Our music definitely reflects our generation, the music we grew up with, the technology that is part of our life. At the same time, there is a universal aspect to the experience of improvising music that links us to artists of other times. There is a certain kind of communion in live music-making that we would share with artists from 100 years ago, even though our lives would have very little in common.
Shane Endsley: The progress of electronics and samples has affected lots of the new music being created these days, not just jazz or jazz-fusion. The nature of the tones and phrases that live musicians create now is influenced by the technology at our fingertips and that we hear and see in the media of the current times.
I love how you kept in the Miles Davis tradition of naming songs after favorite people with Austin Peralta and I would love to know more about your relationship with him.
Ben Wendel: We all had interaction with Austin in various ways. Some of us played with him on local Los Angeles gigs. I played on what would be his final album [Endless Planets].
A lot of the community was deeply affected and shocked by his sudden death. I ended up writing a piece for Austin on my most recent solo album—I wrote it after coming home from his funeral and being particulary moved by his girlfriend reading his private letters—he was an incredible writer and deep thinker, and I think a lot of folks didn’t know this part of him.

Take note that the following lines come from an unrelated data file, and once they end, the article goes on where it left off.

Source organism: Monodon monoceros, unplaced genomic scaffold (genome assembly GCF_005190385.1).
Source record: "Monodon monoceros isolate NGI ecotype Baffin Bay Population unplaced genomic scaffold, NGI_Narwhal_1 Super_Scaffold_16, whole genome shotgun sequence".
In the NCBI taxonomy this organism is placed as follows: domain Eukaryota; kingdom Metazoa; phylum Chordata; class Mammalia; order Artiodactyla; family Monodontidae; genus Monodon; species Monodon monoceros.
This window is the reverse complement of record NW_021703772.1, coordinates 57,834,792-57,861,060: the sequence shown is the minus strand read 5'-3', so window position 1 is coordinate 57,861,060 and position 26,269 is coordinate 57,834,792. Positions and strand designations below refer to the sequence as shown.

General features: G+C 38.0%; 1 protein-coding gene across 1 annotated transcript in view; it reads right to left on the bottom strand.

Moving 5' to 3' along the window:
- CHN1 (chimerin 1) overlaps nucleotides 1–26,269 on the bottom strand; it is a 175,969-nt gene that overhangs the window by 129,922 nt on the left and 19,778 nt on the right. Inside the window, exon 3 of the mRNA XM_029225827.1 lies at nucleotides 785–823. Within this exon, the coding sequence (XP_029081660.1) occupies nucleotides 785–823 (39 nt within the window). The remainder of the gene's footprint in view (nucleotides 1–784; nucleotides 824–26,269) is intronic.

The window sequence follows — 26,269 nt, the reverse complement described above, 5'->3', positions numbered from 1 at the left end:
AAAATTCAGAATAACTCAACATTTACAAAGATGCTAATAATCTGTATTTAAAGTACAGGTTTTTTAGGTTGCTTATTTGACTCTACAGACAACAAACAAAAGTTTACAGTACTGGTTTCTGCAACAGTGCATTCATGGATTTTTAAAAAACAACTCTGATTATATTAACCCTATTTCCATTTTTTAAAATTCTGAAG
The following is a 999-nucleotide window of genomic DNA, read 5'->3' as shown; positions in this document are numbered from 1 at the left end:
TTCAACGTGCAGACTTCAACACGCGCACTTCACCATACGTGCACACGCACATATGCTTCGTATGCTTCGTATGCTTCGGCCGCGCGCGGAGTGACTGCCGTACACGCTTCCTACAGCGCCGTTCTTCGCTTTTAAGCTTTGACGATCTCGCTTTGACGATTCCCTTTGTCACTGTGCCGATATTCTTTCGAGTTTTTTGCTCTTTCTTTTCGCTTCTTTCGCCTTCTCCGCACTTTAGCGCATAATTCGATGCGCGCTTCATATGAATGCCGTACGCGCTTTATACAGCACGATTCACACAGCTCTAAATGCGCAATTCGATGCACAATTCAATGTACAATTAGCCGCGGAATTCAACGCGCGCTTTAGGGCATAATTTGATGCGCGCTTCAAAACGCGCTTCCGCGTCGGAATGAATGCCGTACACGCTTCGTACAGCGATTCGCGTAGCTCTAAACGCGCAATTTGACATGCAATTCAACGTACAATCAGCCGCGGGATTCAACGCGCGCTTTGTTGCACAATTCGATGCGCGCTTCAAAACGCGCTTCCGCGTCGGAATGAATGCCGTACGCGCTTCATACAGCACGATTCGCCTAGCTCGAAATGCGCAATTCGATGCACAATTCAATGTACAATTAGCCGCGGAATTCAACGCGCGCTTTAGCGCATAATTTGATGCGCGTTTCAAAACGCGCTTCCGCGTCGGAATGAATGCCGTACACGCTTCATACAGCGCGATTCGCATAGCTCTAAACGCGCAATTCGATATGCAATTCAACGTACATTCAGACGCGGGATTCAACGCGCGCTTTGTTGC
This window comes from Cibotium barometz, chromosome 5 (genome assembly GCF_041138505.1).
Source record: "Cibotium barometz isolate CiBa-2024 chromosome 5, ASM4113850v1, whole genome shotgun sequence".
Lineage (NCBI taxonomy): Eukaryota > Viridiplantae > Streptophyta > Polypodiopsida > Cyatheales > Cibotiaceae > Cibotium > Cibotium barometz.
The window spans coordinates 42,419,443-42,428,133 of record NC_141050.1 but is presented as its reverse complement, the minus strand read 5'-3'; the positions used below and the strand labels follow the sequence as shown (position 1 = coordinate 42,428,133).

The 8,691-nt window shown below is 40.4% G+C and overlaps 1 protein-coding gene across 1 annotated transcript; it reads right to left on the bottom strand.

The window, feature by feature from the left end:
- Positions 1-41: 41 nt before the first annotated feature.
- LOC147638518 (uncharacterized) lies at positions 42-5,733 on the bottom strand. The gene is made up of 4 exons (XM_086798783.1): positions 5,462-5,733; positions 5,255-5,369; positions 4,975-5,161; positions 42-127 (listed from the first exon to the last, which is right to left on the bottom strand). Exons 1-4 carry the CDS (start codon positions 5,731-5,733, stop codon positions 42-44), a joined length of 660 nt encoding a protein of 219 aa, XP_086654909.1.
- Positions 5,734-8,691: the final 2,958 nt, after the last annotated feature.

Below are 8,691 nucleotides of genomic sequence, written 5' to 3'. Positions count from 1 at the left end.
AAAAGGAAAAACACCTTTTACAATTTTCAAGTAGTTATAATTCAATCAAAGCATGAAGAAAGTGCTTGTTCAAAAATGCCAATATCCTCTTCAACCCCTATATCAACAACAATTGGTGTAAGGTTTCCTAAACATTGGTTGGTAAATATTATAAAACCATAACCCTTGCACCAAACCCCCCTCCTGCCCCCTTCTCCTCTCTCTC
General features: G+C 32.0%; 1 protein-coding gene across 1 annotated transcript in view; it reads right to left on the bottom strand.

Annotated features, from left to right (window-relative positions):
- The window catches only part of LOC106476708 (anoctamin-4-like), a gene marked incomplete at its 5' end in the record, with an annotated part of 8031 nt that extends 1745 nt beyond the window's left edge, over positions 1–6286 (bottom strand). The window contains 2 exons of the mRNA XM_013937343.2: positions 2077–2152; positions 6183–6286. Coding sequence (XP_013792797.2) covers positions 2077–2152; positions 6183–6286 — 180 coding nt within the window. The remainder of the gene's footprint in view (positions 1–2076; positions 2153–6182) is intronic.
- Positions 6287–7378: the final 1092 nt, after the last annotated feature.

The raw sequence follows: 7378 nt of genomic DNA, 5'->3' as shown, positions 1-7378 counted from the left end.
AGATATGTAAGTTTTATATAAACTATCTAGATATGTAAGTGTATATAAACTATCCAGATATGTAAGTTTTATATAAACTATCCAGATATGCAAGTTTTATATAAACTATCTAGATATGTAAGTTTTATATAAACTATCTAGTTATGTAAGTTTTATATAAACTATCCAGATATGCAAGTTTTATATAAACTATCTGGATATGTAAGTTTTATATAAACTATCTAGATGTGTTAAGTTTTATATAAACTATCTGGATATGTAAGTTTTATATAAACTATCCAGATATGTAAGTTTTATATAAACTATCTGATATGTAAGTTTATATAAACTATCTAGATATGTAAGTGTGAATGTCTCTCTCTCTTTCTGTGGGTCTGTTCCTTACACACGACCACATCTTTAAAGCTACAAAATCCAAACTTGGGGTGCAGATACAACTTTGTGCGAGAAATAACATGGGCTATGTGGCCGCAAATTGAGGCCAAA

Kaveh also wrote a piece for Austin shortly after he passed—we learned and played it at the Blue Whale in L.A. very soon after—this happened to be the last club Austin played at. We all still think about him.
You’ve said Anti-Hero is a political album. In what ways do you feel instrumental music cam make a bold statement in this present climate?
Adam Benjamin: The ways in which instrumental music, and abstract art in general, functions politically is a pretty interesting topic to me. I really cherish the open-ended nature of the meaning of our music, the fact that every listener will have a different mental picture and a different feeling about the meaning of each piece. At the same time, it feels cowardly to hide behind the abstraction of jazz in such an overtly political time.
We all feel very conscientious about our roles as artists and teachers and parents and citizens at this critical juncture in American history. So we are trying to be careful but effective in how we involve politics in our music.
I do think there is an element to our band and our nature of playing that is really about listening to each other, being open to new ideas, being kind but being strong about our ideas and our identities…so I feel that in a way, that is the best message we could be sending at this time.
Shane Endsley: Firstly, we believe in the power of communion and that happens any time people gather together and participate in artistic performance, athletic competition, intellectual debate, worship and meditation, etc. It is rituals like these that keep us connected as communities.
With instrumental music we hope to create a mood and emotional space where the audience can explore their own relationship to the issues that hold sway in our modern lives.
Or they can take the opportunity to be transported away from those issues. Obviously, some of the titles of our songs are political and social and we do want to evoke a feeling of shared effort in creating a society that can boast true equality and social justice.
But if that is too much then just come bob your head and have a good time and be with your friends and neighbors. It is going to be good for the world either way.